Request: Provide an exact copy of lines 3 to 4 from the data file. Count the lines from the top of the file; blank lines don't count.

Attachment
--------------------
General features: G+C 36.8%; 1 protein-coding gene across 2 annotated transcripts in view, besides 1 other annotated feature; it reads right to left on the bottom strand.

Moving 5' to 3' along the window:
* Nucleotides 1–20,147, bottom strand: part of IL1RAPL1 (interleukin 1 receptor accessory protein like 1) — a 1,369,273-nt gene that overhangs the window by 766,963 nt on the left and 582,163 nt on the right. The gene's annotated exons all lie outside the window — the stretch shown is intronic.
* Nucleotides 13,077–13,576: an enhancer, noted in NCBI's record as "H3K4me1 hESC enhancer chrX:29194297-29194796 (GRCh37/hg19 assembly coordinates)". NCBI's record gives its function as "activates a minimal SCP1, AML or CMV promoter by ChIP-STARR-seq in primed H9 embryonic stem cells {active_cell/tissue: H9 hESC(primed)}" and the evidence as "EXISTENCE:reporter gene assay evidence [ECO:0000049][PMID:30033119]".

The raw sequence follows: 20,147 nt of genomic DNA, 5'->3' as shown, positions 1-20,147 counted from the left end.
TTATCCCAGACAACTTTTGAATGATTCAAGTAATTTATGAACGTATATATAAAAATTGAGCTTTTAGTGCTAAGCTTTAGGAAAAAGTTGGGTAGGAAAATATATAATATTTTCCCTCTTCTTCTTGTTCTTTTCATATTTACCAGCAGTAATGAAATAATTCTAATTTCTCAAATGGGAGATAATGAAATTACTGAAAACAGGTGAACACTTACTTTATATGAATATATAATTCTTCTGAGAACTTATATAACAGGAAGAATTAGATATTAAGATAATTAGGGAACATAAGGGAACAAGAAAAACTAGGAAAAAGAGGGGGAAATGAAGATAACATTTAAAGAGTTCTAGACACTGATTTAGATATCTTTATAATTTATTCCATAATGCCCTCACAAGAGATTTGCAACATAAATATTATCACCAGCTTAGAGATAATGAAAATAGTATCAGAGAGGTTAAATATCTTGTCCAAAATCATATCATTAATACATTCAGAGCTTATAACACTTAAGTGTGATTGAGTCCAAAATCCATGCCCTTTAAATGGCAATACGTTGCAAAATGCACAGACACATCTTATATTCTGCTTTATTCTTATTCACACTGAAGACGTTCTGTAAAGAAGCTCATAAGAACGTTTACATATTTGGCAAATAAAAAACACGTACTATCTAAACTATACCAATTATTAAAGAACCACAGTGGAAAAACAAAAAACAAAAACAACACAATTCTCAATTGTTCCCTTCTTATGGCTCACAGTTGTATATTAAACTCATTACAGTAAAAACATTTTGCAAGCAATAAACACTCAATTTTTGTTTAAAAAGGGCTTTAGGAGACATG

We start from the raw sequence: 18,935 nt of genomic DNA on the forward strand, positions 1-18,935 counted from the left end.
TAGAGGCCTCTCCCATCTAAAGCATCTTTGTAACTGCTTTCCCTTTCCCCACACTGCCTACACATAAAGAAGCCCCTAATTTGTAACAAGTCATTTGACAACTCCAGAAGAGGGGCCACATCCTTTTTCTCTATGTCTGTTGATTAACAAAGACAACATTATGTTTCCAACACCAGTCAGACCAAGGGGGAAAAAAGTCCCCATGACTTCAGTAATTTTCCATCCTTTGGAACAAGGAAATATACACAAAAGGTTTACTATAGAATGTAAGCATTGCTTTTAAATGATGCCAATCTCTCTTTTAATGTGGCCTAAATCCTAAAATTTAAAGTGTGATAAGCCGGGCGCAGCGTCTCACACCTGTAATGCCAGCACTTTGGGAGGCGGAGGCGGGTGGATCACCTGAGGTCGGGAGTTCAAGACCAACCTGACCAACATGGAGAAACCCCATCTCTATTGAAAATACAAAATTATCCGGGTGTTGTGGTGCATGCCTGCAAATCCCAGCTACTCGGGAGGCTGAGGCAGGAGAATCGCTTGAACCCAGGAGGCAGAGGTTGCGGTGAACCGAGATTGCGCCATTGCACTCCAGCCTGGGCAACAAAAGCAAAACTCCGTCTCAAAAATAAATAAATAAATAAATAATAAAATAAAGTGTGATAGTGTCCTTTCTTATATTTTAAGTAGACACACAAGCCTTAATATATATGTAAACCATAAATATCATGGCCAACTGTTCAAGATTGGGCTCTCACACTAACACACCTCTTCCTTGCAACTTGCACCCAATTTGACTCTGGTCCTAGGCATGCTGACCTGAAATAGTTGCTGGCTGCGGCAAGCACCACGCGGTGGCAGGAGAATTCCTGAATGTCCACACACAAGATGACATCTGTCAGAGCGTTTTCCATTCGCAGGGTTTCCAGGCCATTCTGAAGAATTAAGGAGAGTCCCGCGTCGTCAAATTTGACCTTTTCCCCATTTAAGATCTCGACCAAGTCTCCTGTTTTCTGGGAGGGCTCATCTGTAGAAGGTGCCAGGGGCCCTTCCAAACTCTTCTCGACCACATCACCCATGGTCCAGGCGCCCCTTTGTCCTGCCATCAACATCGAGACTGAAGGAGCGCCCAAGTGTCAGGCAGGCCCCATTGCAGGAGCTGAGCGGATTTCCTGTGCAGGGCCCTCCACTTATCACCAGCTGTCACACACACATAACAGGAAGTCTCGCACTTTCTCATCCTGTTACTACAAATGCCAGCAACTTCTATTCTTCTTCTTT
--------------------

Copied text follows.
* Nucleotides 1–20,147, bottom strand: part of IL1RAPL1 (interleukin 1 receptor accessory protein like 1) — a 1,369,273-nt gene that overhangs the window by 766,963 nt on the left and 582,163 nt on the right. The gene's annotated exons all lie outside the window — the stretch shown is intronic.
* Nucleotides 13,077–13,576: an enhancer, noted in NCBI's record as "H3K4me1 hESC enhancer chrX:29194297-29194796 (GRCh37/hg19 assembly coordinates)". NCBI's record gives its function as "activates a minimal SCP1, AML or CMV promoter by ChIP-STARR-seq in primed H9 embryonic stem cells {active_cell/tissue: H9 hESC(primed)}" and the evidence as "EXISTENCE:reporter gene assay evidence [ECO:0000049][PMID:30033119]".